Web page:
Welcome to the Age of Dissent

“Dissenters are often portrayed as selfish and disloyal, but Sunstein shows that those who reject pressures imposed by others perform valuable social functions, often at their own expense. This is true for dissenters in boardrooms, churches, unions, and academia. It is true for dissenters in the White House, Congress during times of war and peace.”  Excerpted from “Why Societies Need Dissent” by Cass R. Sunstein

In attempts to explain various periods of time, history books are riddled with AGES: the “AGE of this” or the “AGE of that”.  Will future historians call the times we are now living through the “AGE  of Dissent”? Or the “AGE of Stupidity”?

Being neither a historian nor a genius, I was led to ponder where I fit in until I finally understood I had become a contrarian—one who is, of course, contrary; we do not wish to fit in.

We’ve reached a dichotomy. The time will come soon when we must start anew. Find the best that’s in you and use it to start your New World.

Hanging On, By Golly!

Anyone who knows me, recognizes my black humor so I make no claim of ignorance about what I’m going to say. What’s all this bit about death and dying. Every thing dies, everybody dies, end of discussion.

Not exactly. What if you and your two remaining siblings have had to say goodbye to the other six, counting the brother who died at 18 days old – although some psychics claim they grow up on the other side. I look forward to meeting this dude if indeed he does exist in some nether land. That brings up another question. Is there really such a thing as life after death or have we been deluded?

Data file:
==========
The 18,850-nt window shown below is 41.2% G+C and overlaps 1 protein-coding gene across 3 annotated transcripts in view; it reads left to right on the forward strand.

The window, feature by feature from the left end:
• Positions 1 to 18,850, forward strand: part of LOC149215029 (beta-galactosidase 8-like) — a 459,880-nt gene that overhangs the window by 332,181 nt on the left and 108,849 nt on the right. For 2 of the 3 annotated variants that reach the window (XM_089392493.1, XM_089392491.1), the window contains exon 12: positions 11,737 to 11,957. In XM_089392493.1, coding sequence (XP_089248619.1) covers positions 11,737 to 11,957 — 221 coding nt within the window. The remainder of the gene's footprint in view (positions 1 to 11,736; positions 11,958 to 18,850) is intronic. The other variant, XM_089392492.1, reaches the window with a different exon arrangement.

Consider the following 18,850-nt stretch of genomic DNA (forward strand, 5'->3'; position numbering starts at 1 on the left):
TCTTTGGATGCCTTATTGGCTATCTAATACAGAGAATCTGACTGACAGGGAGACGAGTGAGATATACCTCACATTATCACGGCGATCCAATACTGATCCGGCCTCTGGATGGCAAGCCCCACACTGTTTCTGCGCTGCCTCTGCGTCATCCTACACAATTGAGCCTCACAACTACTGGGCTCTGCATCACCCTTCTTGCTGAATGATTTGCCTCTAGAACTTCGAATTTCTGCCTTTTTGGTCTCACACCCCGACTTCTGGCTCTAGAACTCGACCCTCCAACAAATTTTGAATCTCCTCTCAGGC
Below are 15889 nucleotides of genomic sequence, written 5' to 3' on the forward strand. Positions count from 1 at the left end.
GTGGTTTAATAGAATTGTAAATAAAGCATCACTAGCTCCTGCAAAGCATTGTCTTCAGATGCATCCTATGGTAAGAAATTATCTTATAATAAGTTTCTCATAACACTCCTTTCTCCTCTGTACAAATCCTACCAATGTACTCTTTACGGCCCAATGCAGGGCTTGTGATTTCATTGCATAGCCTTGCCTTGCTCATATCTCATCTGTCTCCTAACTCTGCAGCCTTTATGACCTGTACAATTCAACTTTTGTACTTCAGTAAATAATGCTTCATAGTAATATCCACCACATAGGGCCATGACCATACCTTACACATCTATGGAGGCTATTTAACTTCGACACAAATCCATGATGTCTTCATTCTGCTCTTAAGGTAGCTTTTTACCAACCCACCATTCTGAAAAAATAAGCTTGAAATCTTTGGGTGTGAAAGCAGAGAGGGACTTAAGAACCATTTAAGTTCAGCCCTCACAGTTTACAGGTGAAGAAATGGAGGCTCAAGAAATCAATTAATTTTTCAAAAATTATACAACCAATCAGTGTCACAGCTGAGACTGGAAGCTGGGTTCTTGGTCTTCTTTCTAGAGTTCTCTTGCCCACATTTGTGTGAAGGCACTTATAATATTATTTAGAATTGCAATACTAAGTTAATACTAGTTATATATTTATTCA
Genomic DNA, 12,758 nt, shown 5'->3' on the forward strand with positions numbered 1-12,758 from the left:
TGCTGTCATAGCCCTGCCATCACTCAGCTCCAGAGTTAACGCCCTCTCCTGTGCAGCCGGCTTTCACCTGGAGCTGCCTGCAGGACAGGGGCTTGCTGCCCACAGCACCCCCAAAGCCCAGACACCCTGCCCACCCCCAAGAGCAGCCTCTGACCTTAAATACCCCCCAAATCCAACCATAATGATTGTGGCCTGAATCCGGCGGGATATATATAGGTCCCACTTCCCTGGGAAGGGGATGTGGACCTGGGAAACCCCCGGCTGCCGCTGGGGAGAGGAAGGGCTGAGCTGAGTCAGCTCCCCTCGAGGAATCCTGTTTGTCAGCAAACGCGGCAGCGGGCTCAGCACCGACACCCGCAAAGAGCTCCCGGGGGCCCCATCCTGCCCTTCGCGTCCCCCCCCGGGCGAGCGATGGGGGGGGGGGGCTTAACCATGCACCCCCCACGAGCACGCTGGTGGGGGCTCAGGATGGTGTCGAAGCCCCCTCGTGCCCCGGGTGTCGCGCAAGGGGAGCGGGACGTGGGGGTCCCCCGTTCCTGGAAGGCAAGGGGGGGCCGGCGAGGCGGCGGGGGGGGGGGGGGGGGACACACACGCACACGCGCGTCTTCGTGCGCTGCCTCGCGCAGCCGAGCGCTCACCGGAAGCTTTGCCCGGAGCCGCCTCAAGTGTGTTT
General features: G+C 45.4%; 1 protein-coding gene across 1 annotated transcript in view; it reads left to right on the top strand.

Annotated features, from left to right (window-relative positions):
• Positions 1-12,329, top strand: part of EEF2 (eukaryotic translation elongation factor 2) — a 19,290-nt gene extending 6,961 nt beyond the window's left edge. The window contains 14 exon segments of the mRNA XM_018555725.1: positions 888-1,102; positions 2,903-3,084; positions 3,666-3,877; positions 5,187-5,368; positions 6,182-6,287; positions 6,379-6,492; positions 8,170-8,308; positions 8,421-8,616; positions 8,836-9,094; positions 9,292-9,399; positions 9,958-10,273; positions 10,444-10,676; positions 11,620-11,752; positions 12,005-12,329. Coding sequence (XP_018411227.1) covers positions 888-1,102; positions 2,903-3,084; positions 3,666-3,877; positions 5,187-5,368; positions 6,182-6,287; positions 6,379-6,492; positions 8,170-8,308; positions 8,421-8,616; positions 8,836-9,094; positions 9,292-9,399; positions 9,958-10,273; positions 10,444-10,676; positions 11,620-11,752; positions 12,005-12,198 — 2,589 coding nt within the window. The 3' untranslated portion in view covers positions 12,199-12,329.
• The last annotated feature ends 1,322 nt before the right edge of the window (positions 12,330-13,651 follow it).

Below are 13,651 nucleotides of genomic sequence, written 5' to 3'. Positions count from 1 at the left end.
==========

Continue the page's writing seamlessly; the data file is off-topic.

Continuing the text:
Long ago my eldest brother said “Folks will really be surprised when they die. All of a sudden they have the answer. They know.” I keep wondering where that brother is now and what he found out. I was with the next oldest brother when he was in Hospice care. He saw the three brothers who had already passed over standing behind me, which evidently didn’t include the baby who supposedly grew up but then he wouldn’t have been familiar, would he?

I’m reminded of the man who said “What if you die and there is no hereafter! I’m gonna me madder’n hell!” Ha ha, him and the bogeyman. My own belief is we just roll over into a different dimension of reality. Don’t ask me to explain that, please. We each have a right to our own belief and that one is mine. So I’ll wait, while hanging onto the proverbial cliff by my fingernails, enjoying communion with my two remaining siblings. Prepared to be surprised – or not.

Lost Yet Found: My Inner Journey – Part 5

Decisions are hard for all of us. Which way do I go now, which path is
the right one, what do I do next, or, most urgently, where do I go from
here? Life is never easy and some decisions can be hard ones, very hard.
And, at times, it can seem as if there is no answer, although we know that
is untrue and every situation has a solution, no matter how hard it can
be to glimpse it at times.